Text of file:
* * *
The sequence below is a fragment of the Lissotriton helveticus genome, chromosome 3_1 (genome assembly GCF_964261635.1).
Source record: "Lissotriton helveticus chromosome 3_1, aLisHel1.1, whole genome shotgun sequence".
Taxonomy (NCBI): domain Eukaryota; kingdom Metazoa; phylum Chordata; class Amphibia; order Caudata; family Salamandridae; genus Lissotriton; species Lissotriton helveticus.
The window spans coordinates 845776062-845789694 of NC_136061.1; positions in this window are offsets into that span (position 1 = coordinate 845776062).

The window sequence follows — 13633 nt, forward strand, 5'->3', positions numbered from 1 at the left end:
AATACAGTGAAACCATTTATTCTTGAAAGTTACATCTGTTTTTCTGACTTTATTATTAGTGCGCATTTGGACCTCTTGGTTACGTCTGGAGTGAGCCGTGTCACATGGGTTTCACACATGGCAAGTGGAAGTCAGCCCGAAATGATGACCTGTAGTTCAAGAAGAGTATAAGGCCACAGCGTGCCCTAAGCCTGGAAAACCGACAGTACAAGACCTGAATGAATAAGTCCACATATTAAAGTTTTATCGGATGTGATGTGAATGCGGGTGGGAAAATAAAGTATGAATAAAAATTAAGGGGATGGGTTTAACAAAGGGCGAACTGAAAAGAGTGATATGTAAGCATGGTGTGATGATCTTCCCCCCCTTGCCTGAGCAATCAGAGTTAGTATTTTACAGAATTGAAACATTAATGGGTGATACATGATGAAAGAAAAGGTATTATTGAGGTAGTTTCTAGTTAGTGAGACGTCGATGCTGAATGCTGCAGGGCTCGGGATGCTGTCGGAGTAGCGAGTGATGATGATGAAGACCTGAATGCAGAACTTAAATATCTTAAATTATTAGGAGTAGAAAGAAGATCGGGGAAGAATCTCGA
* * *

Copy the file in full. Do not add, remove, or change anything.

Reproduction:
The sequence below is a fragment of the Lissotriton helveticus genome, chromosome 3_1 (genome assembly GCF_964261635.1).
Source record: "Lissotriton helveticus chromosome 3_1, aLisHel1.1, whole genome shotgun sequence".
Taxonomy (NCBI): domain Eukaryota; kingdom Metazoa; phylum Chordata; class Amphibia; order Caudata; family Salamandridae; genus Lissotriton; species Lissotriton helveticus.
The window spans coordinates 845776062-845789694 of NC_136061.1; positions in this window are offsets into that span (position 1 = coordinate 845776062).

The window sequence follows — 13633 nt, forward strand, 5'->3', positions numbered from 1 at the left end:
AATACAGTGAAACCATTTATTCTTGAAAGTTACATCTGTTTTTCTGACTTTATTATTAGTGCGCATTTGGACCTCTTGGTTACGTCTGGAGTGAGCCGTGTCACATGGGTTTCACACATGGCAAGTGGAAGTCAGCCCGAAATGATGACCTGTAGTTCAAGAAGAGTATAAGGCCACAGCGTGCCCTAAGCCTGGAAAACCGACAGTACAAGACCTGAATGAATAAGTCCACATATTAAAGTTTTATCGGATGTGATGTGAATGCGGGTGGGAAAATAAAGTATGAATAAAAATTAAGGGGATGGGTTTAACAAAGGGCGAACTGAAAAGAGTGATATGTAAGCATGGTGTGATGATCTTCCCCCCCTTGCCTGAGCAATCAGAGTTAGTATTTTACAGAATTGAAACATTAATGGGTGATACATGATGAAAGAAAAGGTATTATTGAGGTAGTTTCTAGTTAGTGAGACGTCGATGCTGAATGCTGCAGGGCTCGGGATGCTGTCGGAGTAGCGAGTGATGATGATGAAGACCTGAATGCAGAACTTAAATATCTTAAATTATTAGGAGTAGAAAGAAGATCGGGGAAGAATCTCGA